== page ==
Nusca et al. [54] summarized the clinical studies investigating the effects of these new agents on GV assessed by CGM. Of note, GLP1-R agonists, SGLT2 inhibitors, and DPP-4 inhibitors seem to be able to alleviate GV with a low risk of hypoglycemia [6,54]. Several studies indicated an important effect of DPP-4 inhibitor on GV reduction, while only a neutral effect was observed on cardiovascular outcomes. On the other hand, SGLT2 inhibitors and GLP1-R agonist was shown to be effective not only on the attenuation of GV but also on the reduction of major adverse cardiovascular events (MACE) in patients with type 2 diabetes [54]. In particular, Famulla et al. [49] showed that Empagliflozin, a potent and selective SGLT2 inhibitor, decreased glucose exposure and variability, increasing time in the glucose target range. Moreover, treatment with Dapagliflozin, over 24 weeks, improved time in range, mean glucose, and glycemic variability without increasing the time spent in the hypoglycemic range [56]. Considering the complex beneficial effect of SGLT2 inhibitors and GLP1-R agonists on both GV and CV outcomes further supports that this pharmacological strategy is more appropriate for the T2DM patient treatment.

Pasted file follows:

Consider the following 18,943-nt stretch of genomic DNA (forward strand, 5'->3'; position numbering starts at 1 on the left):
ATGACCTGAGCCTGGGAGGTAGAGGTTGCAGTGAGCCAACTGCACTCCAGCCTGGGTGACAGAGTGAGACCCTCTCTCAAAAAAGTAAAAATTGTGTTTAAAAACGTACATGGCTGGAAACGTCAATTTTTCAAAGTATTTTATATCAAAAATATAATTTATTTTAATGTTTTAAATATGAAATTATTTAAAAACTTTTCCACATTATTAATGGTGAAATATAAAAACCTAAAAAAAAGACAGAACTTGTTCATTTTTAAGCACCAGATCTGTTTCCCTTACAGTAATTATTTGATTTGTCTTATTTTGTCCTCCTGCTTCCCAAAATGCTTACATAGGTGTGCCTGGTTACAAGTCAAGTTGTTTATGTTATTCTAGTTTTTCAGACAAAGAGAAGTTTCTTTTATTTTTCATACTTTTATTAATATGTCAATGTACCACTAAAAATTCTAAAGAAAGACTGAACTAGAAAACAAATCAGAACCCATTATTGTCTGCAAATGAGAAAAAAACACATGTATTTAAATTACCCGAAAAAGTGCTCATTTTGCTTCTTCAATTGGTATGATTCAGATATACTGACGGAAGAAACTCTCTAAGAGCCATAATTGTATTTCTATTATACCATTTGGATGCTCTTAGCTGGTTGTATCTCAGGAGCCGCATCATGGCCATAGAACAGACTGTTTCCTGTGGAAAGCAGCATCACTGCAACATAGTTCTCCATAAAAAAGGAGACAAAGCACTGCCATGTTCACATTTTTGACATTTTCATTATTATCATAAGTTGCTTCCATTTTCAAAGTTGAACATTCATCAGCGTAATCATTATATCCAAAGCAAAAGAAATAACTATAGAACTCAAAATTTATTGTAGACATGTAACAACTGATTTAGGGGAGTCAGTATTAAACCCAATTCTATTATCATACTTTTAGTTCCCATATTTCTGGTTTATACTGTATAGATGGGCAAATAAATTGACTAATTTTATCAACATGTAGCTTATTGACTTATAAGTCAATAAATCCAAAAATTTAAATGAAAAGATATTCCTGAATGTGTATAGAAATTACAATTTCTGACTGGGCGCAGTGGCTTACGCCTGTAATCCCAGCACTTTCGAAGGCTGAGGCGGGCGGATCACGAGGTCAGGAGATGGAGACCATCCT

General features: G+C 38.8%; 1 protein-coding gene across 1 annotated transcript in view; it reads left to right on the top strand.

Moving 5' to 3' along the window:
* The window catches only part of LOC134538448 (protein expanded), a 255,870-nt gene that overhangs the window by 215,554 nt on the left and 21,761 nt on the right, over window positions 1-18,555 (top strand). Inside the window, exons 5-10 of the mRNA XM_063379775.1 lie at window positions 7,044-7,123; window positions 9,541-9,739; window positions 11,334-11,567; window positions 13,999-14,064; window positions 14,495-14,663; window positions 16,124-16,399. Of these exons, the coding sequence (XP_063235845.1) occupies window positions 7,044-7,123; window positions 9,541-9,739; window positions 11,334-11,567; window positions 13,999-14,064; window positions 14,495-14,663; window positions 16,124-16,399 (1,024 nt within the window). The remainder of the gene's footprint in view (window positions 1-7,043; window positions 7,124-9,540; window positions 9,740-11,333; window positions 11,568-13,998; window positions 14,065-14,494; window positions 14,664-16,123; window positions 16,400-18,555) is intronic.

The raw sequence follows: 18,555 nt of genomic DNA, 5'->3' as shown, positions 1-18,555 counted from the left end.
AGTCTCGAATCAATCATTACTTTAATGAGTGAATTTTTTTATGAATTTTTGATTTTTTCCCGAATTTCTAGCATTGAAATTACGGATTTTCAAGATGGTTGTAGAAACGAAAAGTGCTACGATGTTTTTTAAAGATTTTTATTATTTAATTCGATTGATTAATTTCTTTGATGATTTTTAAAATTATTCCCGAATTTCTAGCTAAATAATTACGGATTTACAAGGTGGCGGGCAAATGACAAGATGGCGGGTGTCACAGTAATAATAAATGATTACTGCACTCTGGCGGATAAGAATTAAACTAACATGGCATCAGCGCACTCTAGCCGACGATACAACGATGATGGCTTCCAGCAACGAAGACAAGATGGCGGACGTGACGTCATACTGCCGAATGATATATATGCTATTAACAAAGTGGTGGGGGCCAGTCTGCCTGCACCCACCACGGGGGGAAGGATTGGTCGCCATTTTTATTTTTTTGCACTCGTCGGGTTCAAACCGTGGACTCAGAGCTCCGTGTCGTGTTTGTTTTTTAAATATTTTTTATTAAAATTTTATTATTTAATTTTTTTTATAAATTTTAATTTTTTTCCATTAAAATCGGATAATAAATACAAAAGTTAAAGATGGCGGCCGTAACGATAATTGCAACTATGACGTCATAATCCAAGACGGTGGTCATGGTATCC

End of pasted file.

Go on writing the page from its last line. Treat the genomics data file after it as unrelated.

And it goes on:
Furthermore, glargine, and the new long-acting insulin analogs degludec, have been proven to be effective strategies for reducing GV [15,57,58]. Nevertheless, no significant difference was found between glargine and degludec in impact on GV [59] and MACE [60]. The main method to control GV is represented by a proper CGM strategy, which combines patient education with the use of effective GV-reducing drugs [49,56,61,62]. Taking these data together, we can conclude that CGM combined with new glucose-lowering drugs has beneficial effects on metabolic control in both T1DM and T2DM as well as across various insulin treatment regimens [49,56,61,62].